The Ferrari has announced positive financial results for the first half of 2014 despite the planned reduction in car deliveries.
On June 30th, Ferrari recorded revenues of 1,348.6 million euro (+14.5%) and trading profit reached 185 million euro (+5.2%). Net income increased by almost 10% to 127.6 million euro too. The company also set another new record for its net industrial financial position which stood at 1,594 million euro at the end of June even though product investment remains high, while net cash flow for the first half of the year amounted to 236 million euro.
The company also mentioned that a total of 3,631 homologated cars were delivered, 3.6% fewer than in the same period in 2013.
Significantly, any comparison with H1 2013 must also take into account the fact that the Ferrari California went out of production with deliveries of the new California T beginning only in July. Added to this was the strategic decision to cut production taken in May 2013. However, an increase of 5% in deliveries is planned by the end of the year.
In Europe, Great Britain remains Ferrari largest market with a total of 408 cars delivered, 7 fewer than in the first half of 2013. Notably, as with the first quarter of 2014, deliveries to Italy rose after years of falling: +13% with 131 dispatched to their owners. However, the domestic market remains marginal accounting for only a little over 3% of total volumes.
In the Far East, Ferrari recorded double-figure growth in Japan (+13%, 195 cars) while Australia was up by 7.7% with 56 delivered. Greater China, however, is feeling the impact of the controlled reduction in deliveries to Hong Kong and the People’s Republic of China to which a total of 285 cars went compared to 344 in H1 2013.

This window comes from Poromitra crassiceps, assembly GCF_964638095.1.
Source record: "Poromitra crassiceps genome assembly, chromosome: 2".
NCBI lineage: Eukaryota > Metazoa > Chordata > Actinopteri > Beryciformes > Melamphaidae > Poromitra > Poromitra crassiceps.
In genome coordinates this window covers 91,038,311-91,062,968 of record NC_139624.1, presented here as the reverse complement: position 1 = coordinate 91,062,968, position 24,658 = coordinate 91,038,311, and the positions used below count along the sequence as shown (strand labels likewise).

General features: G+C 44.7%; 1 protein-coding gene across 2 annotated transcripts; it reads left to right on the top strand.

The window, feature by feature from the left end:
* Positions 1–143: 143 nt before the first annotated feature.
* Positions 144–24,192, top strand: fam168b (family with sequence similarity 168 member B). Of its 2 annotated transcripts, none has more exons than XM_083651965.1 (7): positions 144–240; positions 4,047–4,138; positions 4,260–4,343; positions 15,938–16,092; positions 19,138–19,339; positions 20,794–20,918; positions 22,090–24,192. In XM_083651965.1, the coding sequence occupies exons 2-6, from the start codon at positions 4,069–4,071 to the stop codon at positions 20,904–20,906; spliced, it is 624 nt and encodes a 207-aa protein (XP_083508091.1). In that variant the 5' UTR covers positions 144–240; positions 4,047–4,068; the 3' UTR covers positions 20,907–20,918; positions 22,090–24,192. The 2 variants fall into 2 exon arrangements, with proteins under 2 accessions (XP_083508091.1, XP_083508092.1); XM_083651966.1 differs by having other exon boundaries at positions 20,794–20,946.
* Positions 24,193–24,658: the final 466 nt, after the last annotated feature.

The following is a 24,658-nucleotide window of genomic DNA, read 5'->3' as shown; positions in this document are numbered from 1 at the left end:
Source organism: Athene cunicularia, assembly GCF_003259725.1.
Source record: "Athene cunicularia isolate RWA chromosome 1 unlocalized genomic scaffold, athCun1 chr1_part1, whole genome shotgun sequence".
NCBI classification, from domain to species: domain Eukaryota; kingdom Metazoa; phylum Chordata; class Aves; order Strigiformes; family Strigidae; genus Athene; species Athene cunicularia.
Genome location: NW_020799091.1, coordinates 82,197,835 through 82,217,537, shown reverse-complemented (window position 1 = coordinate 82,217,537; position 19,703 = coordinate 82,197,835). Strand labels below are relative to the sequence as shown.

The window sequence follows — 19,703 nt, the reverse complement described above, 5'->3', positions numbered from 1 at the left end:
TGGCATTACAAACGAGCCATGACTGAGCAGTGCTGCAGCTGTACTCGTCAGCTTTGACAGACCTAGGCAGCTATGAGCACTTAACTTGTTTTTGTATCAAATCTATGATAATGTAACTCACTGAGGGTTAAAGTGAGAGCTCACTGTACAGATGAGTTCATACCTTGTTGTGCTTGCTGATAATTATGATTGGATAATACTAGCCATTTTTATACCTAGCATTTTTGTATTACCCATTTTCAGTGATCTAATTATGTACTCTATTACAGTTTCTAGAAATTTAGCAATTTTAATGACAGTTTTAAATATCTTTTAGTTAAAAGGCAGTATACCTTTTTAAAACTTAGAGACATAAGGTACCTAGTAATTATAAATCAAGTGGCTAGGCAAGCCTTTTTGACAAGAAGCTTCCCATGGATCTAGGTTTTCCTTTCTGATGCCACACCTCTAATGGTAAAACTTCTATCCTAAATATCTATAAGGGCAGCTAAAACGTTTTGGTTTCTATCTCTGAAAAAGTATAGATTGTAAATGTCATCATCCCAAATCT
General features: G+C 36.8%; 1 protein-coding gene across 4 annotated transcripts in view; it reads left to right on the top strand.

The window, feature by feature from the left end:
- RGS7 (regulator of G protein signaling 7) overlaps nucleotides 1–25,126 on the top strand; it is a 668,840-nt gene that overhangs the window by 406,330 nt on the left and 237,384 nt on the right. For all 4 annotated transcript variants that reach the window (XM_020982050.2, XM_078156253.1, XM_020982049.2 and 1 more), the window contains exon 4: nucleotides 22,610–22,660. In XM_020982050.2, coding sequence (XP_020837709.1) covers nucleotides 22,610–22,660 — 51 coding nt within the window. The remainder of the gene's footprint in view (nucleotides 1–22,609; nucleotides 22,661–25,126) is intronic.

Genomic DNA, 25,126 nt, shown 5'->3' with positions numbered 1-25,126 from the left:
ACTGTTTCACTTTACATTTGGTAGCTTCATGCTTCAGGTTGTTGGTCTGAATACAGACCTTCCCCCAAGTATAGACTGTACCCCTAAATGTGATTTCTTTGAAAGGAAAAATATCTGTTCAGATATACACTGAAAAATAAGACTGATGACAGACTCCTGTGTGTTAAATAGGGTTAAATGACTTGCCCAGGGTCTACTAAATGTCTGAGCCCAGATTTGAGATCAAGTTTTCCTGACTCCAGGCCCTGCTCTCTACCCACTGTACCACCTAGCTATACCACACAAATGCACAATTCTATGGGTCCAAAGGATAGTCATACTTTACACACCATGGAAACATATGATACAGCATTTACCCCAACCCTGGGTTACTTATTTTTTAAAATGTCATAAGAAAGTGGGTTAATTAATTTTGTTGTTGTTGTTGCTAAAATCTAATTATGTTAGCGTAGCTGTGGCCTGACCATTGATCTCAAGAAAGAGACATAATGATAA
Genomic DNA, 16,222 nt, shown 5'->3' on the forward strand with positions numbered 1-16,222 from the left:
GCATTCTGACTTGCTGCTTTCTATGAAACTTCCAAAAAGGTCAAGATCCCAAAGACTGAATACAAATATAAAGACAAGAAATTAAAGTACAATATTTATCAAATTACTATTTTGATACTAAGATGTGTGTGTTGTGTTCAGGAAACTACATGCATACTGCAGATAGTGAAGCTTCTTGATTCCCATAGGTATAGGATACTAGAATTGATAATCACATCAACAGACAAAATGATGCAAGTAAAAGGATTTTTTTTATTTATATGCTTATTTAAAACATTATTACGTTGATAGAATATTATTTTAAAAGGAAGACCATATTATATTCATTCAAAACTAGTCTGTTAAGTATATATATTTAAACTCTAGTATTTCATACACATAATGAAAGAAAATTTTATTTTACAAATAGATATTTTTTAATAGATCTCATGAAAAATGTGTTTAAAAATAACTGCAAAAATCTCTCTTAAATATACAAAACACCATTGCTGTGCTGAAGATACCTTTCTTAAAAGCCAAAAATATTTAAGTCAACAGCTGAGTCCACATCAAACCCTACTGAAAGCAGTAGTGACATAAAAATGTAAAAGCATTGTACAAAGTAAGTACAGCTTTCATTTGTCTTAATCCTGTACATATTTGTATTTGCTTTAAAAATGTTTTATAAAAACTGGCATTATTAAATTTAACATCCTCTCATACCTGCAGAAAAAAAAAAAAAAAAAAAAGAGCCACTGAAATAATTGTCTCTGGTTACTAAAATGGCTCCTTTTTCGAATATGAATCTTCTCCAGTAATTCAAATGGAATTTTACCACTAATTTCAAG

Results in the USA were excellent too with very brisk growth: 1,062 cars, +13%. 2014 is also a special year there as the company celebrate the 60th anniversary of the sale of the first Ferrari in the country.
“It gives all of us here at Ferrari a sense of great satisfaction to continue to achieve record financial results, particularly given that production was limited. I am sure that in a few months’ time, we will be marking the end of a truly extraordinary and unprecedented year. Sales will also increase by several percentage points to avoid excessively long waiting lists,” said Luca di Montezemolo (below).
This proves that Ferrari’s new plans under current Ferrari’s Chairman, Luca di Montezemolo have been a success. His recent departing announcement to leave the performance automaker is probably the saddest news we’ve heard so far.
However, don’t feel too bad for the departing chairman, because according to the latest reports, Montezemolo will be paid 26.95 million euros in severance. A little more than half of that will be paid in a lump sum of 13.71 million euros which equivalent to five times his annual salary on January 31, 2015, with the rest to be paid within the next 20 years.
We’ll that is a lot of money for the 67-year-old to retire for the rest of his life, but considering how busy he’s used to keeping himself, we won’t be surprised if he ends up leading other car companie within the next few years.